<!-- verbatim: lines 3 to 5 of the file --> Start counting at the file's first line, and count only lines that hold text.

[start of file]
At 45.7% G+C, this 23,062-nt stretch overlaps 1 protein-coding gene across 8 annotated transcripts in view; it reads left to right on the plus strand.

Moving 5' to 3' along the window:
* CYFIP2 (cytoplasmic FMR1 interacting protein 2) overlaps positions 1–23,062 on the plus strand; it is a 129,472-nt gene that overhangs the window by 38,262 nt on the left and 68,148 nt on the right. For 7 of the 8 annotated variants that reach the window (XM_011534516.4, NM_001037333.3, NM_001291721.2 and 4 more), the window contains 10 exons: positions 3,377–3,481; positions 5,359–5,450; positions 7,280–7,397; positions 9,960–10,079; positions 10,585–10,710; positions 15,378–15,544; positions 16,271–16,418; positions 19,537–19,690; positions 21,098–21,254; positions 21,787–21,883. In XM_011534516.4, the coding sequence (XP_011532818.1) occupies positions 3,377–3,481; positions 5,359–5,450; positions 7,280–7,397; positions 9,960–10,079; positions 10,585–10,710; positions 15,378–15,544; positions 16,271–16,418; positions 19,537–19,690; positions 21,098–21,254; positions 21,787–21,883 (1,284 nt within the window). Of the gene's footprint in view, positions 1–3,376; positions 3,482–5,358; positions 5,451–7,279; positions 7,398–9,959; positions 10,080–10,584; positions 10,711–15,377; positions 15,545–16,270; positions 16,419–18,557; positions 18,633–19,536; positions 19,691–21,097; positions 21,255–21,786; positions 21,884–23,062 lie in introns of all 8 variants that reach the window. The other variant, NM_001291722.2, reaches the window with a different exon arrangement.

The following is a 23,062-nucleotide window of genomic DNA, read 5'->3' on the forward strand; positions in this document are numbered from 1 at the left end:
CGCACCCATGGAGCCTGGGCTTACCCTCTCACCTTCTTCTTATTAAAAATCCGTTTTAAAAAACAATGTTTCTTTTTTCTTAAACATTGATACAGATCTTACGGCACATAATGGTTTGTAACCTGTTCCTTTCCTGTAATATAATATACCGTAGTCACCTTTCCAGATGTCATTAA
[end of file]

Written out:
* CYFIP2 (cytoplasmic FMR1 interacting protein 2) overlaps positions 1–23,062 on the plus strand; it is a 129,472-nt gene that overhangs the window by 38,262 nt on the left and 68,148 nt on the right. For 7 of the 8 annotated variants that reach the window (XM_011534516.4, NM_001037333.3, NM_001291721.2 and 4 more), the window contains 10 exons: positions 3,377–3,481; positions 5,359–5,450; positions 7,280–7,397; positions 9,960–10,079; positions 10,585–10,710; positions 15,378–15,544; positions 16,271–16,418; positions 19,537–19,690; positions 21,098–21,254; positions 21,787–21,883. In XM_011534516.4, the coding sequence (XP_011532818.1) occupies positions 3,377–3,481; positions 5,359–5,450; positions 7,280–7,397; positions 9,960–10,079; positions 10,585–10,710; positions 15,378–15,544; positions 16,271–16,418; positions 19,537–19,690; positions 21,098–21,254; positions 21,787–21,883 (1,284 nt within the window). Of the gene's footprint in view, positions 1–3,376; positions 3,482–5,358; positions 5,451–7,279; positions 7,398–9,959; positions 10,080–10,584; positions 10,711–15,377; positions 15,545–16,270; positions 16,419–18,557; positions 18,633–19,536; positions 19,691–21,097; positions 21,255–21,786; positions 21,884–23,062 lie in introns of all 8 variants that reach the window. The other variant, NM_001291722.2, reaches the window with a different exon arrangement.

The following is a 23,062-nucleotide window of genomic DNA, read 5'->3' on the forward strand; positions in this document are numbered from 1 at the left end:
CGCACCCATGGAGCCTGGGCTTACCCTCTCACCTTCTTCTTATTAAAAATCCGTTTTAAAAAACAATGTTTCTTTTTTCTTAAACATTGATACAGATCTTACGGCACATAATGGTTTGTAACCTGTTCCTTTCCTGTAATATAATATACCGTAGTCACCTTTCCAGATGTCATTAA